The three-member streets committee of the Ottawa Hills Village Council was met with applause from community members when they delivered their recommendation to leave Secor Road as-is.
The decision made Friday doesn’t mean the proposed roadwork — widening Secor Road from West Bancroft Street to Markway Road, and demolishing a dozen homes in the process — is dead. The full village council will discuss the committee’s recommendation and take a final vote on the project Monday.
Reconstructing the narrow, crash-prone street would be a joint endeavor between Ottawa Hills and the city of Toledo, as Secor bisects the two communities, and the project can’t proceed without buy-in from both councils.
The committee voted 3-0 to recommend the full Ottawa Hills Village Council take no action, which would effectively kill the joint project with Toledo if the full council follows suit.
Doug Stephens, administrator for Toledo’s division of engineering services, said the city has already spent about $60,000 in outside consulting and roughly $20,000 in staff time on the project.
Toledo officials have not officially voted on the matter, but city engineers have said widening the road and adding medians, turn-lanes, and roundabouts is the best option to improve safety and traffic flow in a corridor four times more likely than similar roads to have crashes. Two engineering studies — one commissioned by Toledo and one by Ottawa Hills — support that claim.
The total reconstruction cost, including home acquisitions, is estimated at about $11.3 million, though officials expect grants will fund all but about $1.8 million of the expense. Ottawa Hills Mayor Kevin Gilmore said officials from both sides agreed to split the remaining cost, with Toledo paying about $1.7 million and Ottawa Hills covering $98,000.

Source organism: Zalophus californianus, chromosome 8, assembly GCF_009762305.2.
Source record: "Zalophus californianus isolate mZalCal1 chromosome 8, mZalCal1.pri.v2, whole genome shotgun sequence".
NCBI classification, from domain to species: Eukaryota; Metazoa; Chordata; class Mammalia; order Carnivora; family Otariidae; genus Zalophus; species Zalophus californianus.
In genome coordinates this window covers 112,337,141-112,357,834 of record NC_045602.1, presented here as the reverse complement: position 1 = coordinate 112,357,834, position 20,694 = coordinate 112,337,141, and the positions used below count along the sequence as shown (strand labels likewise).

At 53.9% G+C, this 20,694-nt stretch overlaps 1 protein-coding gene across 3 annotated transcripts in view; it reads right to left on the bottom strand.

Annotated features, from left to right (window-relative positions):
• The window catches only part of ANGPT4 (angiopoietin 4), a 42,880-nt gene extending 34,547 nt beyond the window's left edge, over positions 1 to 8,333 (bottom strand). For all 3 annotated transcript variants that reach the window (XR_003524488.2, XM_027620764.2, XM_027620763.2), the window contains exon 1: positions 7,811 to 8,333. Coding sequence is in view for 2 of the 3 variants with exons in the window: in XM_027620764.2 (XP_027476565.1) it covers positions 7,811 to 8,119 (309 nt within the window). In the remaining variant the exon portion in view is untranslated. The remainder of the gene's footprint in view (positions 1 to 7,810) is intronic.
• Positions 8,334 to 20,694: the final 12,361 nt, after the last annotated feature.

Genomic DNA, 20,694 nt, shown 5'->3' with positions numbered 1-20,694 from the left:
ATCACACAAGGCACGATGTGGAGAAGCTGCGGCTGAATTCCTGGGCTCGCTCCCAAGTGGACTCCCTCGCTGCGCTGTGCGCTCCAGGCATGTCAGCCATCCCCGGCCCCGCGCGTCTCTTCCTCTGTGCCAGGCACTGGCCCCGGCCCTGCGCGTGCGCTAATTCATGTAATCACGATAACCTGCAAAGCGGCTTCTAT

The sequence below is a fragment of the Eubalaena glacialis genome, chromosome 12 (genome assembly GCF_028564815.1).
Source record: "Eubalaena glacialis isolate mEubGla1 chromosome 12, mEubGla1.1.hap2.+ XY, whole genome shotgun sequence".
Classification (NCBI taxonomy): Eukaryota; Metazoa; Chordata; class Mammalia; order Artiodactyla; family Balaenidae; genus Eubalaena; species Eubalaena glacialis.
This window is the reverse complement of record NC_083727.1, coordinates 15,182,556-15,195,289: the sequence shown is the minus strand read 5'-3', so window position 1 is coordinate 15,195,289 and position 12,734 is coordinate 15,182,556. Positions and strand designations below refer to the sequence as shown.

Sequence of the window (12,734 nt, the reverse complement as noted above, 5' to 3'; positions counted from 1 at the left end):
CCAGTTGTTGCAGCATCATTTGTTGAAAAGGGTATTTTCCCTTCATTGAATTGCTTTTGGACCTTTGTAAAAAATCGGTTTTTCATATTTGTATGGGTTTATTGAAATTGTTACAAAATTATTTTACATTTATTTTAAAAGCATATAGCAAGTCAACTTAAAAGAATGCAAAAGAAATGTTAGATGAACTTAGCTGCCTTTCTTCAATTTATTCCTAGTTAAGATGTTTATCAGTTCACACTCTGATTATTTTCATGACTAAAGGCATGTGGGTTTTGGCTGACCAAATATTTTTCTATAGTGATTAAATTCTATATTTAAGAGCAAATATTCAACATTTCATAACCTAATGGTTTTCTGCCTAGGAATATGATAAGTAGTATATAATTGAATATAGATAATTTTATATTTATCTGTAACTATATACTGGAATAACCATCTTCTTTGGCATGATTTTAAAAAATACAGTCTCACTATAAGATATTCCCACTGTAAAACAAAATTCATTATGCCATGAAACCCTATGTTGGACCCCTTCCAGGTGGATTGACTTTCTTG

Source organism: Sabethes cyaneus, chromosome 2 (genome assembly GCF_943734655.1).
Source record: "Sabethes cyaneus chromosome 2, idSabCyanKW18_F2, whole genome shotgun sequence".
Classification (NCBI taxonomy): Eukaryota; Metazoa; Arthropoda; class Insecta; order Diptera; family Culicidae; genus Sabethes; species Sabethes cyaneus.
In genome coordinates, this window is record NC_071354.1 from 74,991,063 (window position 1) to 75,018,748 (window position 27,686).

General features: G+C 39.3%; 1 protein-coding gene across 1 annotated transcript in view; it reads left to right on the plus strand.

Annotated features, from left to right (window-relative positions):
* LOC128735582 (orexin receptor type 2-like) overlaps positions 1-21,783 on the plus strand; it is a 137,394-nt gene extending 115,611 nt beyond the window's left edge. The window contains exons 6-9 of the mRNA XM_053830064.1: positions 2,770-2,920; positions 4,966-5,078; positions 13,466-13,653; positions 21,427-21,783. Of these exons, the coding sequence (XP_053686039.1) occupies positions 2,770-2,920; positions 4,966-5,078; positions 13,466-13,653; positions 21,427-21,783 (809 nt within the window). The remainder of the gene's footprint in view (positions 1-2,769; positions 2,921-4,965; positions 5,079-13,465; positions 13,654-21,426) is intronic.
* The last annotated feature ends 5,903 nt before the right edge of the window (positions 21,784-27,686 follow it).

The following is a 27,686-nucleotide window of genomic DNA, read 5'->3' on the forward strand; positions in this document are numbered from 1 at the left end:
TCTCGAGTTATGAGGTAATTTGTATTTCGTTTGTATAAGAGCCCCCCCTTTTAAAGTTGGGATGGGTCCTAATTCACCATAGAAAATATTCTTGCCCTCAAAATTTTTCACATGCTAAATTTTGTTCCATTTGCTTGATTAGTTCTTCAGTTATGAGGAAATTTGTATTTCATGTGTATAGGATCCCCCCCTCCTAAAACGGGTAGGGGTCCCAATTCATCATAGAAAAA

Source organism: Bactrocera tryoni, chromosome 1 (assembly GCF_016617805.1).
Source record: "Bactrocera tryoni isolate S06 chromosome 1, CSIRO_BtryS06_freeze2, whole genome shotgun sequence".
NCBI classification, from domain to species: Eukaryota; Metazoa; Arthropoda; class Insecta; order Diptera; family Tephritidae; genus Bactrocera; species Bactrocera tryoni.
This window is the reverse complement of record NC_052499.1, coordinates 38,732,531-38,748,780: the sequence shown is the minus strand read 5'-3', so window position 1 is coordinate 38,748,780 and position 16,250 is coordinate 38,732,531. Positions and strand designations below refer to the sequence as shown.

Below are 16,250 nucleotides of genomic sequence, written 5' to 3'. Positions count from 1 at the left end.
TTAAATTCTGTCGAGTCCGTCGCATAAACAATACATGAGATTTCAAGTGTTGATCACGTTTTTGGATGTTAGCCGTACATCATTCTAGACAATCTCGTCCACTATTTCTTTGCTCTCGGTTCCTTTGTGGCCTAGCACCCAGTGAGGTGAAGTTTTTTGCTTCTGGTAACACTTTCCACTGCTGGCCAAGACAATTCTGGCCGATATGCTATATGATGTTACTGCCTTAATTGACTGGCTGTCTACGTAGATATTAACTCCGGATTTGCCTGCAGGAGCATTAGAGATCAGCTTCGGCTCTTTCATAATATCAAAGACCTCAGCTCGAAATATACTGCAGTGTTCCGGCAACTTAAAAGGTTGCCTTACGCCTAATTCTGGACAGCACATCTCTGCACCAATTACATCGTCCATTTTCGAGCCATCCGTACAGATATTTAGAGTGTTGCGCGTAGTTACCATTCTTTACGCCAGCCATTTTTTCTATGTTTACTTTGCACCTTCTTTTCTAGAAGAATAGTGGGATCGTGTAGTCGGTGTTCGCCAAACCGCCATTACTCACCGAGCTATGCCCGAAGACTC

There has been vocal opposition from people who live on both sides of Secor Road for weeks.
Shelley Cavalieri, a University of Toledo law professor who lives in Ottawa Hills, addressed the committee Friday with an impassioned speech. She said knocking down 12 homes in Ottawa Hills would not only take away tax revenue for the village and the school district, but it would jeopardize the corridor’s neighborhood feel. The plan would also encroach about 10 feet onto properties on the Toledo side.
She urged the committee to vote against the project, contending widening Secor Road would sever the village’s link to UT, Toledo’s Old Orchard neighborhood, and Central Avenue’s commercial strip.
“You’re being asked this morning to make a falsely simple choice about a road, but you’re really charged with making a decision about the well-being of our community,” Ms. Cavalieri said. “While road experts think a bigger road will solve the traffic and safety challenges, which I think are legitimate ones, they will only exacerbate the other challenges that we as a community face.”
But some Ottawa Hills residents do want to see the project to move forward.
Several implored the council — and fellow residents — to consider the safety improvements, aesthetic boost, and added value that they believe a new road would bring.
“We really need to support and get behind this opportunity to increase property values,” said Larry Mitchell, who owns property on both sides of Secor Road. “Property values have gone down every year, and they’re going to keep going down because it’s ugly and it’s dangerous.”
Ottawa Hills’ council is expected to make their decision during their public meeting at 7:30 p.m. Monday at Hope Lutheran Church, 2201 Secor Rd.